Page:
Worst wheat harvest in 11 years & still raining
Combining may be finished
but the late harvest is
already threatening next
years crops at Rugley. What
next, say the Jacksons, still
recoiling from slumps in
sheep and beef prices.
Tim Relf reports
WHEN the last field of wheat was cut, Alan Jackson took a moment to compare the harvest with last year. That one, he says, was the worst for 10 years. "And this one was the worst for 11."
Combining was completed on Oct 9 – the day on which, last autumn, drilling was finished. By then, a fifth of the wheat had toppled over – but persistent rain and the lack of sunshine were the real culprits. Little grain came off at less than 20% moisture content, with quite a bit as high as 24%. "OK, were not in Norfolk – so we expect to dry it, but in a good year we might see 18%."
Tyne Grain, the co-op through which it is sold, charges £11/t for grain between 24.1% and 25%. On top of that, theres a haulage charge of £3.95/t – both unwelcome at a time when the market value is only just topping £70/t.
Poor yields have added to the problem. Wheat typically yielded about 6.42t/ha (2.6t/acre). "We need 7.5t/ha (3t/acre) to make it pay," says Alan.
Groundwork is a month behind and a struggle. And theres no sign of the rain abating. "Even on a good day, we have had a shower," says Alan. "Were half-drilled and totally washed-out."
Every day of delay beyond mid-October could impact on harvest date and yield. But sowing spring grain is not an option – the practice has long-since been abandoned due to a 2.5t/ha (1t/acre) yield shortfall.
Poor performance by the arable crops is particularly galling, because the hope was it would prop up flagging beef and sheep margins. Cattle traditionally have shown the biggest turnover and, historically, made the most money.
"Not any more," says Alan. The next finished cattle are not due to be sold until the early spring – and probably just as well with prices now below 80p/kg lw.
Wet weather has forced Alan to house all the cattle. While there are fewer than for many years, feed stocks could still be stretched – first-cut silage was scaled back to 50 ha (120 acres).
"We thought we had enough winter feed because we were going to supplement the silage with straw. But the lack of straw – some was still in the field waiting to be baled last week – is putting pressure on reserves."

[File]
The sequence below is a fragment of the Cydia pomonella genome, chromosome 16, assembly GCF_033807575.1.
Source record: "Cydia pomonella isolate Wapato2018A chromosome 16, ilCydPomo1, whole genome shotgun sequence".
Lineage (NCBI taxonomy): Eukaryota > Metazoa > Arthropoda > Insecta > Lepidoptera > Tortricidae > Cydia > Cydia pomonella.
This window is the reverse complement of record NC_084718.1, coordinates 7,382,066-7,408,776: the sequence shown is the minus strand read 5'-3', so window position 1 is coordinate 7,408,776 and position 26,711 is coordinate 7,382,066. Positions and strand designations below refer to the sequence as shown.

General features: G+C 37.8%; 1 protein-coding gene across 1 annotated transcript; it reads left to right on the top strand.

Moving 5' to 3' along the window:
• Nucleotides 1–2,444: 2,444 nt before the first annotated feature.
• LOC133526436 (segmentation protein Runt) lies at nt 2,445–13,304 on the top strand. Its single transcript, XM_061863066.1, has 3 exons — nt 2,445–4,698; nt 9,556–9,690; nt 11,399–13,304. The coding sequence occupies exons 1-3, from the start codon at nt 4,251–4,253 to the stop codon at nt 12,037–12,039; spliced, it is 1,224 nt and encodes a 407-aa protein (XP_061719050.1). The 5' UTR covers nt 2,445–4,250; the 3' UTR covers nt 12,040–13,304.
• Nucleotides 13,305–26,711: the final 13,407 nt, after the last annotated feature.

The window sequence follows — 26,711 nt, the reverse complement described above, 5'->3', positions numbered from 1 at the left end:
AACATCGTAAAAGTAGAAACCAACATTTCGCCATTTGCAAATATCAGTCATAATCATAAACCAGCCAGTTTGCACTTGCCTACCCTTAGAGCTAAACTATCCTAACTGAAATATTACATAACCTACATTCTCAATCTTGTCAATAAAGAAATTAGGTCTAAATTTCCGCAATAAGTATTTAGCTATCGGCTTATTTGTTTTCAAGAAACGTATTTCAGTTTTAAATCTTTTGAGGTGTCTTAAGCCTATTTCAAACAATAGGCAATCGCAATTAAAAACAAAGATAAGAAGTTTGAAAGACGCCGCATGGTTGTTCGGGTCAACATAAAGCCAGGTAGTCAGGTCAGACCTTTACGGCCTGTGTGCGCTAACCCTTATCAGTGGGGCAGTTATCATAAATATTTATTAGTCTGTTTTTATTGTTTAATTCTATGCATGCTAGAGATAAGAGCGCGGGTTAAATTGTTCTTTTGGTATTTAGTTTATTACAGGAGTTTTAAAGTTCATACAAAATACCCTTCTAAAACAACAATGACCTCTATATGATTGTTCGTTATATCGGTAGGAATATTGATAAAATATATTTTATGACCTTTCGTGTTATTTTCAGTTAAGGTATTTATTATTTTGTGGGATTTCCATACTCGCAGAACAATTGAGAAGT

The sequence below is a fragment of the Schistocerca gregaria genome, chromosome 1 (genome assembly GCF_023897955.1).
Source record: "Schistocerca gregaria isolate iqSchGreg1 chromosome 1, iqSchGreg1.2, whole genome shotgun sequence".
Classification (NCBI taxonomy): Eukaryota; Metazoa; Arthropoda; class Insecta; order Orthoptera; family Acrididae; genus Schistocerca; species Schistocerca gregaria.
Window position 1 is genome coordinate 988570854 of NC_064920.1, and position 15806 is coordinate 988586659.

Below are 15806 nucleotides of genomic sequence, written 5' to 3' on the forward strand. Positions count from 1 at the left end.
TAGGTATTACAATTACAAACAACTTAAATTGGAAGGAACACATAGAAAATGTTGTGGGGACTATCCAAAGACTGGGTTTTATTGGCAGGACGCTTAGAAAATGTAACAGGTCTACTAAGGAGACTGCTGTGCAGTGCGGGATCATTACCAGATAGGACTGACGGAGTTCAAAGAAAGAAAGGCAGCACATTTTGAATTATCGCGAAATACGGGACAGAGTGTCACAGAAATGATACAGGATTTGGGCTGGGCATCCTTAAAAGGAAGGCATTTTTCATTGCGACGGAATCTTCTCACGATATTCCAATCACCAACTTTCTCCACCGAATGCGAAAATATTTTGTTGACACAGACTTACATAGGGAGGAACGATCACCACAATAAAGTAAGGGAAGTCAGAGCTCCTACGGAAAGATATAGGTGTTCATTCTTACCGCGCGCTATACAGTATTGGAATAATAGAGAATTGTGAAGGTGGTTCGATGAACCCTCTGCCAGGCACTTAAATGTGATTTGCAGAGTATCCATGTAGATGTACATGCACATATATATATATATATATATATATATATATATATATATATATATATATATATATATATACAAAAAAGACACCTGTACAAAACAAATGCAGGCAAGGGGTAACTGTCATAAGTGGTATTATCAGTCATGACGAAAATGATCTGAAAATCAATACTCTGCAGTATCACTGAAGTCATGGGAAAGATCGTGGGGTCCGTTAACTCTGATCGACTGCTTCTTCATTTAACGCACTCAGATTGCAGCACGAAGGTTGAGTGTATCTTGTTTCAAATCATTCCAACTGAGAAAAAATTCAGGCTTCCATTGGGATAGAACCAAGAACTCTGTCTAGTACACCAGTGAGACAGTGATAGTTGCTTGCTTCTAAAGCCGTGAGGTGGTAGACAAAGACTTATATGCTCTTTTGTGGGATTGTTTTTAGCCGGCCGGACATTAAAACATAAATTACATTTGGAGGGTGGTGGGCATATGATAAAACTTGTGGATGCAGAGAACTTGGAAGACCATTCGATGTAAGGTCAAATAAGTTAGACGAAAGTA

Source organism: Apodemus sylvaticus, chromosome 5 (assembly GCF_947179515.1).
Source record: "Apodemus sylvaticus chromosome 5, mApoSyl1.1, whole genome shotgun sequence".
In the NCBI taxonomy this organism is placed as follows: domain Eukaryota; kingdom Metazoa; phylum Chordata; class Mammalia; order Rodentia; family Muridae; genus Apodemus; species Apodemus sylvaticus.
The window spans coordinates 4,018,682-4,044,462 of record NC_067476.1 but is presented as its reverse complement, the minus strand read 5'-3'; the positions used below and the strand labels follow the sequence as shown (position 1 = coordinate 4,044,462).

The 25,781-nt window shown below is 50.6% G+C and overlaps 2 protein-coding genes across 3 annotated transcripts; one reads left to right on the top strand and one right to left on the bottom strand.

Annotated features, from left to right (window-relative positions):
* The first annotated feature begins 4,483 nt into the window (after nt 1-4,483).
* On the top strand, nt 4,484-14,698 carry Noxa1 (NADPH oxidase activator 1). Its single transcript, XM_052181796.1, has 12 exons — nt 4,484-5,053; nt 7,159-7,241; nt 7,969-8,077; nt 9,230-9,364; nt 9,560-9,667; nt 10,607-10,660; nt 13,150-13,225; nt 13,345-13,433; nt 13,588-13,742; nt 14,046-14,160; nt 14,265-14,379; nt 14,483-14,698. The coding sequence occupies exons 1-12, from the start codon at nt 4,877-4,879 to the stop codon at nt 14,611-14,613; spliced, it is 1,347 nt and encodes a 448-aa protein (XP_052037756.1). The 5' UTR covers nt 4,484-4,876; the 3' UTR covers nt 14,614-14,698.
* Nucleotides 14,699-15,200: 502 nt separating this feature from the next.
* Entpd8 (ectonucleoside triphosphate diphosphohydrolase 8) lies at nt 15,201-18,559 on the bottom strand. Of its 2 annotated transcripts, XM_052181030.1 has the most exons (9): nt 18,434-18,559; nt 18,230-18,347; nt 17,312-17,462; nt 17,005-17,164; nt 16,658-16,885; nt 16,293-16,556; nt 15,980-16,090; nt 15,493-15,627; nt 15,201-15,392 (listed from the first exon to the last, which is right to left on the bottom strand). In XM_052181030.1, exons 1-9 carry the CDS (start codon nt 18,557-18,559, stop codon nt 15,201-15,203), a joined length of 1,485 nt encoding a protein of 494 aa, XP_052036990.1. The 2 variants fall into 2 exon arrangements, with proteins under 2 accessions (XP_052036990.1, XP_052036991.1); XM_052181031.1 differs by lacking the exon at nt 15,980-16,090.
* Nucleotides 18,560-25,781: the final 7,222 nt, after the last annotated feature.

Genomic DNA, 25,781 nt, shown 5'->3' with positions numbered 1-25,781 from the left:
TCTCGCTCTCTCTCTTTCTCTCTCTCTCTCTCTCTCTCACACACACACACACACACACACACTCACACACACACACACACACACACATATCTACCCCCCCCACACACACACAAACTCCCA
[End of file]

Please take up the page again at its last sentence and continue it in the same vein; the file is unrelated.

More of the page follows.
Unfortunately, early stock housing has increased straw demand. A local winter shortage – and high prices – could be looming, reckons Alan. Farmers have chopped rather than baled in a bid to catch up lost time. "Well struggle to find any locally."
The contingency plan has been to buy feed, rather than use up precious straw, with oat feed purchased at £25/t delivered. Big-bale barley, he reckons, would cost more than that, especially when haulage is added.
Even though stock numbers are low, the Jacksons are not in any hurry to buy more, even though prices could tumble after the calf slaughter scheme disappears on Nov 30.
"Weve scaled down and established a suckler herd – specifically so we dont have to buy baby calves. I cant now just switch back to buying them because theyre cheaper."
The abolition of the calf scheme, soon after the Jacksons established their suckler herd, is one example of what they call the "moving goalposts" in farming.
Also causing frustration is the difference between what government tells farmers they should be doing and what it encourages and forces them to do. The beef special premium rules, for example, encourage people – desperate to get the second payment when the animals are 23 months old – to keep animals for too long, letting them get over-fat.
And the 90-animal ceiling on subsidy discourages expansion and efficiency. "Why not pay, say, £50 per beef animal – on an unlimited number? An arable man gets subsidy on all his ground even if hes got 10,000 acres."
Lorna Jackson aired such frustrations, joining a farmers wives protest at the Labour Party conference. "Ive never felt moved to protest before – but I had to do something," she says. "The Minister gave us encouraging words – but its action we want."
DM (%) 30.7
ME (MJ/kgDM) 10.5
CP (%) 13.1
• A 280ha (690-acre) arable and grass unit in the north east, farmed by Alan and Lorna Jackson on a full agricultural tenancy from the Duke of Northumberland.
• Heavy land growing combinable crops and grass, 25% in the LFA.
• Continental cross beef cattle finished on semi-intensive system.
• British Milksheep producing prime lambs, plus small pedigree Suffolk and Texel enterprises.
• Two full-time employees, supplemented by casual labour.